On March 22, 2016, Ukrainian helicopter pilot Nadezhda Savchenko was sentenced to 22 years in jail by a Russian court for assisting in a 2014 mortar attack that killed two Russian journalists. As one of the many female volunteers fighting for Ukraine, Savchenko has embraced many of the same trials as men do in times of conflict, and she has become a national symbol for her strength. Now, she must face the political battle between Russia and Ukraine.
Nadezhda Savchenko has had extensive military experiences. Trained as a paratrooper, she was one of the few women in the Ukrainian forces sent to assist the US in Iraq in 2005. In 2009, Savchenko was the first woman to graduate from the Ukrainian air force academy. While part of the Ukrainian air force, her flying duties largely involved helicopter navigation. When the separatist conflict broke out in Ukraine in 2014, she left the air force to join a volunteer battalion against pro-Russian separatist rebels.
How Savchenko ended up from the Ukrainian frontline in a Russian courtroom has been blurry throughout the two-year court case. Russian prosecutors accused Savchenko of providing the coordinates that directed a bomb launched near the Russian border, an attack that would kill two Russian journalists and other civilians. As to how Savchenko ended up in Russian jurisdiction, the prosecution claims that Savchenko, having escaped capture from the rebels, illegally crossed into Russia on her own. In Russian custody, her two year trial ended with her being found guilty of directing artillery fire for the journalists’ deaths, attempting to murder other civilians, and illegally crossing the Russian border.
Savchenko’s defence team presented a very different picture of what happened. They argued that Savchenko was not even in the area at the time of the attack to have given the coordinates of the journalists to Ukrainian volunteer forces. They also argued that while she was captured by the rebels when trying to reach volunteer fighters who had been injured in an ambush nearby, Savchenko never escaped them; she was handed over directly to Russian authorities, meaning her crossing of the border was done legally. The defence had phone records proving Savchenko was not in the area and could not have guided the attack because she was already being held by the rebels at the time. However, the court refused to admit the evidence.
Savchenko’s sentencing has brought international criticism, with many opposing her unfair trial. Human Rights Watch has argued that the court’s refusal of the defence’s evidence made it “impossible for her legal team to effectively challenge the allegations against her as fair trial standards require.” Ukrainian President Petro Poroshenko responded that his country would not recognize the verdict. The Ukrainian government has already asked for her release numerous times, citing that Savchenko is considered a prisoner of war and should be returned under the current truce agreements. President Obama and other EU leaders have called for Savchenko’s release as well.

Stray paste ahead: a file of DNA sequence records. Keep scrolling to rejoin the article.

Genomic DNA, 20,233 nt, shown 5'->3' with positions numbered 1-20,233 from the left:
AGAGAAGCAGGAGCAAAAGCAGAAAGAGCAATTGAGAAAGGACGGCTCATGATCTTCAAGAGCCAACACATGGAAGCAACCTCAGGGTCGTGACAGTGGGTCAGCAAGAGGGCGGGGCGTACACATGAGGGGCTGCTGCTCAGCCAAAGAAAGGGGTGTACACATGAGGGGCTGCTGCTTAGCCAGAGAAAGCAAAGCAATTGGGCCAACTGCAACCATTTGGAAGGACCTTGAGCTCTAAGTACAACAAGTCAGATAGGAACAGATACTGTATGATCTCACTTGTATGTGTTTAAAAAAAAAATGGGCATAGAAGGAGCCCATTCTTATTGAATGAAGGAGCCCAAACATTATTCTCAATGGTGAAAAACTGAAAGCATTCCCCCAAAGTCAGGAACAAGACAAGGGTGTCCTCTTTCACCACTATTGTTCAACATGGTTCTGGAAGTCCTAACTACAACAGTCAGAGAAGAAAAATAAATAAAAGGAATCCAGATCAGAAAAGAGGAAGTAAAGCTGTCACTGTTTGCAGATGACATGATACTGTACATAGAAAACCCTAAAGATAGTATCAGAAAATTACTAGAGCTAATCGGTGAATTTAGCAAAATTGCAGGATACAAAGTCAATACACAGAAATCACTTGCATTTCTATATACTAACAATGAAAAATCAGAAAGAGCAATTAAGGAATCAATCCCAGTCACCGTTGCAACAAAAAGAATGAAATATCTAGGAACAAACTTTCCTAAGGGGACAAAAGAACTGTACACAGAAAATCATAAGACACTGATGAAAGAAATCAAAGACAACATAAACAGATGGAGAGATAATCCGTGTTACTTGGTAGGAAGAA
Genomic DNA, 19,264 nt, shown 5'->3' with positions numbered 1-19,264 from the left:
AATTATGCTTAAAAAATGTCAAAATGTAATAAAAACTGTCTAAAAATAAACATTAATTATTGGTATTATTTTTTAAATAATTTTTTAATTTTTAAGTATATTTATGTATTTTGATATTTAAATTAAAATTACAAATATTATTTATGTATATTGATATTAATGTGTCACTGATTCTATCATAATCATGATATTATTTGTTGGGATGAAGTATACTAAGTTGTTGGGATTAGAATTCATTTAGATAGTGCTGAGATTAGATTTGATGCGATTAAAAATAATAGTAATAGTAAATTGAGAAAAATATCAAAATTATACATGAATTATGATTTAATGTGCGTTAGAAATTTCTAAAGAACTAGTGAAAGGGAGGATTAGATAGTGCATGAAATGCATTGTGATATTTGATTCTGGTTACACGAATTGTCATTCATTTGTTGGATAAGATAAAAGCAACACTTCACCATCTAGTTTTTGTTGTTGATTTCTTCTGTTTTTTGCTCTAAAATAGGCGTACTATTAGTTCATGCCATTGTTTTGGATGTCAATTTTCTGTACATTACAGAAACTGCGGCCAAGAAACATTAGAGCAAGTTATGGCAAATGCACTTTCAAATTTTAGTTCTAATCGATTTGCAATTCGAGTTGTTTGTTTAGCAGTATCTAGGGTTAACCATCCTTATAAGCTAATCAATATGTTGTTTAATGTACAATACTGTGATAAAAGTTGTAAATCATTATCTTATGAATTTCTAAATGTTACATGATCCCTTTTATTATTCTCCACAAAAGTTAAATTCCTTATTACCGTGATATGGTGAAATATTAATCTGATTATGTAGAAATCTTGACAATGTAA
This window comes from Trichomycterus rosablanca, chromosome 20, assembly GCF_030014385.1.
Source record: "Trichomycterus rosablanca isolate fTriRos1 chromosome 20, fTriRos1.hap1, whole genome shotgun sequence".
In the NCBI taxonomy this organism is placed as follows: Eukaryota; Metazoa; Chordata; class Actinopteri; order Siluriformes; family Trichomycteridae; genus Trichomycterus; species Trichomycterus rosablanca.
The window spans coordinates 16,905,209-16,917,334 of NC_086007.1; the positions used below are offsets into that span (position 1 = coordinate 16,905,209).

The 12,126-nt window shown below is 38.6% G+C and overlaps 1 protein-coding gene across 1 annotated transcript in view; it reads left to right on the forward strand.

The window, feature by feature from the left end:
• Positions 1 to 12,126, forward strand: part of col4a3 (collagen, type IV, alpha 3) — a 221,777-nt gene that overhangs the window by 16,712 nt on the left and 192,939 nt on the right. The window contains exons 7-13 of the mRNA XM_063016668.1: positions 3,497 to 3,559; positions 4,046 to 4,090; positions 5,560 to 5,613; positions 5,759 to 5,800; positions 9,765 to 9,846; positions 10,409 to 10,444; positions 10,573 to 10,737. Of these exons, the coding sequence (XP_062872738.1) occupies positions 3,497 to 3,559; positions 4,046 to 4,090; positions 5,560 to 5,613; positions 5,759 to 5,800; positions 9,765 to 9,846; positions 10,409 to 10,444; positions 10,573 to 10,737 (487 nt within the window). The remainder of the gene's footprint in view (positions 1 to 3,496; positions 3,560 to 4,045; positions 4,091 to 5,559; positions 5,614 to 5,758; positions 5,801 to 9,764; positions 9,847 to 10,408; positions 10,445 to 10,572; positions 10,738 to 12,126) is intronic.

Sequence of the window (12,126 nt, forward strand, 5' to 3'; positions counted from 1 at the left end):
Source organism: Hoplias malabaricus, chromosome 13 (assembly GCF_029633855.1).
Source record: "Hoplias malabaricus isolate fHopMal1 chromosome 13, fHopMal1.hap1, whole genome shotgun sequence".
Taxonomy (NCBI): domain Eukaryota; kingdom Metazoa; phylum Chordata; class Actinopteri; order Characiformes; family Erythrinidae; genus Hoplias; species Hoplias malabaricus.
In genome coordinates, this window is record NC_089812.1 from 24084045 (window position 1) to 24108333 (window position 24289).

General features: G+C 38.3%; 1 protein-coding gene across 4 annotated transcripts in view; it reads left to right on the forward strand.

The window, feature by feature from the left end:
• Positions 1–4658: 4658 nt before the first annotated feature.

But Savchenko seems to have accepted the political nature of the ruling. When her sentence was announced in court, she responded by singing Ukrainian songs and chanting “Glory to Ukraine.” According to her lawyer, she will not appeal the ruling. Savchenko, however, has not taken her imprisonment passively, engaging in a number of hunger strikes to protest the conditions of her trial. In December 2014, she fasted for 83 days, only ending the strike after she lost 20 kilos and concerns for her health were raised. She began her most recent hunger strike at the beginning of March, prepared for the ruling to come.
What happens to Savchenko now is largely a political game. She has become a Ukrainian hero (she was even voted into the Ukranian Rada and elected as the Ukranian delegate to the PACE Parliamentary Assembly while in Russian custody). Poroshenko has voiced his willingness to exchange two Russian soldiers for Savchenko’s release and return, but Dmitry Peskov, Putin’s spokesperson, responded with “the final decision on the matter can only come from [President Putin].” With the exchange looking somewhat unlikely, many are hoping that representatives from the West will pressure Russia to release her.
Savchenko is a woman fighting on the frontline for her country, but her battle has become a political one that not even many male fighters find themselves in. While justice should be brought for the deaths of the two journalists at some point, there is no excuse for how her trial proceeded – especially if there is evidence that Savchenko played little to no role in the bombing itself. Overall, though, this trial really only hurts Russia, as it has only made Savchenko even more of a national hero for Ukraine.